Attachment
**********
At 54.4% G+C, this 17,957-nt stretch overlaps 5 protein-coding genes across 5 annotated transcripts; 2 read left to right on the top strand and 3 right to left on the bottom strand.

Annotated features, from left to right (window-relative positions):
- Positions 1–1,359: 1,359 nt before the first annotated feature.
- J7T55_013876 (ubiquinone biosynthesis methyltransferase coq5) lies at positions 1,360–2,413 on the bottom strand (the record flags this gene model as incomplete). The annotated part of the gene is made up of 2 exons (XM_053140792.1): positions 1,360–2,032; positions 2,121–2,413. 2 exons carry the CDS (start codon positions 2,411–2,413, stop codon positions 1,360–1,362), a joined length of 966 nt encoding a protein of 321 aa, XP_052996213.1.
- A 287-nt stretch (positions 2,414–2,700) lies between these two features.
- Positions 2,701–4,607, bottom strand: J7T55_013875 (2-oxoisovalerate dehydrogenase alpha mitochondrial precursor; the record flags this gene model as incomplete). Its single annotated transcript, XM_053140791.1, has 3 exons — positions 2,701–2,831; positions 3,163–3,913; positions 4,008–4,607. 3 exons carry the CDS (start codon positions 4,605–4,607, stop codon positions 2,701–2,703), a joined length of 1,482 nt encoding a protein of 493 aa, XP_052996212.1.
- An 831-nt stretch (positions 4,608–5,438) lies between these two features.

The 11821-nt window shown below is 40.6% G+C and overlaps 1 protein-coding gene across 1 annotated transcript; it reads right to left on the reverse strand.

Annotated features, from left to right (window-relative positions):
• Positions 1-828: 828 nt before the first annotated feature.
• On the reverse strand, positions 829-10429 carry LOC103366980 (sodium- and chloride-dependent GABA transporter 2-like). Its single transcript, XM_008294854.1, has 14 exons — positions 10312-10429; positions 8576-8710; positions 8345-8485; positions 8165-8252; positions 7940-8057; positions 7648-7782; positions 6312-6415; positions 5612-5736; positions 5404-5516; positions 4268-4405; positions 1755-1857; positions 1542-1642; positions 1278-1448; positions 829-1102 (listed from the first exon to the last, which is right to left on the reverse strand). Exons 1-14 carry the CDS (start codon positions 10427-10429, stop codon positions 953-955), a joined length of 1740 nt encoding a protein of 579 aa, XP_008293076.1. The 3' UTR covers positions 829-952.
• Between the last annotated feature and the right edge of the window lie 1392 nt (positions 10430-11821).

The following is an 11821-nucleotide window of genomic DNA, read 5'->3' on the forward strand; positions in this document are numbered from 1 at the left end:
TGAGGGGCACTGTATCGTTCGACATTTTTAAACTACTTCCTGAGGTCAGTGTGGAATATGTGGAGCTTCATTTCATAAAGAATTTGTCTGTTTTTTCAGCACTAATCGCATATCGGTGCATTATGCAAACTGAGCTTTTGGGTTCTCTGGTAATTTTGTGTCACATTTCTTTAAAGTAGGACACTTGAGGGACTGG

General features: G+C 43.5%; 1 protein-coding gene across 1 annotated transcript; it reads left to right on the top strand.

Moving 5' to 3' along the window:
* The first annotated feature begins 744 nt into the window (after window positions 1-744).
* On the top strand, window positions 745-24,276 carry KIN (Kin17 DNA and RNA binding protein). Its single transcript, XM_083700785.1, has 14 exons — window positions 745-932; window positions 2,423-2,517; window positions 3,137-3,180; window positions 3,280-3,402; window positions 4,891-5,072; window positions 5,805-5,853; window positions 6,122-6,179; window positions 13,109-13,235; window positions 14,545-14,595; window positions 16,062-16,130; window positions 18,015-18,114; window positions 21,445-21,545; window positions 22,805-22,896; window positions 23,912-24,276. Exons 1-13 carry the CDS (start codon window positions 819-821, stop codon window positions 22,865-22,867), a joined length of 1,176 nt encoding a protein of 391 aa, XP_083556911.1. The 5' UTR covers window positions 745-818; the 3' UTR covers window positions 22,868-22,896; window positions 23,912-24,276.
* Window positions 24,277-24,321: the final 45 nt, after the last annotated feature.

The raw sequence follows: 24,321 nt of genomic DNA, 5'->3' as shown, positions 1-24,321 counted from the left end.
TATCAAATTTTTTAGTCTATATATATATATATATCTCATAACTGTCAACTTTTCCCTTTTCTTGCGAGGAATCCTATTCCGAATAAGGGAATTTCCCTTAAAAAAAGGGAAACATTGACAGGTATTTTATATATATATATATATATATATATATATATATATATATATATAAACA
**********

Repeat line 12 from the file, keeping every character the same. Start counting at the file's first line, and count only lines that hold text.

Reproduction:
• Between the last annotated feature and the right edge of the window lie 1392 nt (positions 10430-11821).